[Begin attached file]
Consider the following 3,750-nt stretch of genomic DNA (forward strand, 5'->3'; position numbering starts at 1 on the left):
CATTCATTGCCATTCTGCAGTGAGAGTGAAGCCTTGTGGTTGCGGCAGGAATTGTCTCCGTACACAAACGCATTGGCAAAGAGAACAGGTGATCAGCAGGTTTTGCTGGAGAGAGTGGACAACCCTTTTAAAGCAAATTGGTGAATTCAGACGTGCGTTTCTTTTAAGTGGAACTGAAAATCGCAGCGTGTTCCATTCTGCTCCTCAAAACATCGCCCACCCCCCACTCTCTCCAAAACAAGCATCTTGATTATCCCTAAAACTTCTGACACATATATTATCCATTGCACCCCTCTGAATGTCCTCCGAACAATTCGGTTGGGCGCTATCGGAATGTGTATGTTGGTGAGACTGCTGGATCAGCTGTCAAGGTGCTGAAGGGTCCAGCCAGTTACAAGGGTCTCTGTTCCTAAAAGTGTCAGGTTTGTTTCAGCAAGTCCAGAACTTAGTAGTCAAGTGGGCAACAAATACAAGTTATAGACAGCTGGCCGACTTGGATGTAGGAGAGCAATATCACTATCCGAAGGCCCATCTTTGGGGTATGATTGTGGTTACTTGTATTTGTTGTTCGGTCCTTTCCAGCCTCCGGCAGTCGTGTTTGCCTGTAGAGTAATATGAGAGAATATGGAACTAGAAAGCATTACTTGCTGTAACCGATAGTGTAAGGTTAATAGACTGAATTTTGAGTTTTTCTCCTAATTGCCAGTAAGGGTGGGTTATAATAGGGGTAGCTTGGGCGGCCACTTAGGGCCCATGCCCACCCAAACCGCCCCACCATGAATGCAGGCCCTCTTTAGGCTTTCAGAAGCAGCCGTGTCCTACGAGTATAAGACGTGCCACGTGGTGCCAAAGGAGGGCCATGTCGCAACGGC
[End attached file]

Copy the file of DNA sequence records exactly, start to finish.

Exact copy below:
Consider the following 3,750-nt stretch of genomic DNA (forward strand, 5'->3'; position numbering starts at 1 on the left):
CATTCATTGCCATTCTGCAGTGAGAGTGAAGCCTTGTGGTTGCGGCAGGAATTGTCTCCGTACACAAACGCATTGGCAAAGAGAACAGGTGATCAGCAGGTTTTGCTGGAGAGAGTGGACAACCCTTTTAAAGCAAATTGGTGAATTCAGACGTGCGTTTCTTTTAAGTGGAACTGAAAATCGCAGCGTGTTCCATTCTGCTCCTCAAAACATCGCCCACCCCCCACTCTCTCCAAAACAAGCATCTTGATTATCCCTAAAACTTCTGACACATATATTATCCATTGCACCCCTCTGAATGTCCTCCGAACAATTCGGTTGGGCGCTATCGGAATGTGTATGTTGGTGAGACTGCTGGATCAGCTGTCAAGGTGCTGAAGGGTCCAGCCAGTTACAAGGGTCTCTGTTCCTAAAAGTGTCAGGTTTGTTTCAGCAAGTCCAGAACTTAGTAGTCAAGTGGGCAACAAATACAAGTTATAGACAGCTGGCCGACTTGGATGTAGGAGAGCAATATCACTATCCGAAGGCCCATCTTTGGGGTATGATTGTGGTTACTTGTATTTGTTGTTCGGTCCTTTCCAGCCTCCGGCAGTCGTGTTTGCCTGTAGAGTAATATGAGAGAATATGGAACTAGAAAGCATTACTTGCTGTAACCGATAGTGTAAGGTTAATAGACTGAATTTTGAGTTTTTCTCCTAATTGCCAGTAAGGGTGGGTTATAATAGGGGTAGCTTGGGCGGCCACTTAGGGCCCATGCCCACCCAAACCGCCCCACCATGAATGCAGGCCCTCTTTAGGCTTTCAGAAGCAGCCGTGTCCTACGAGTATAAGACGTGCCACGTGGTGCCAAAGGAGGGCCATGTCGCAACGGC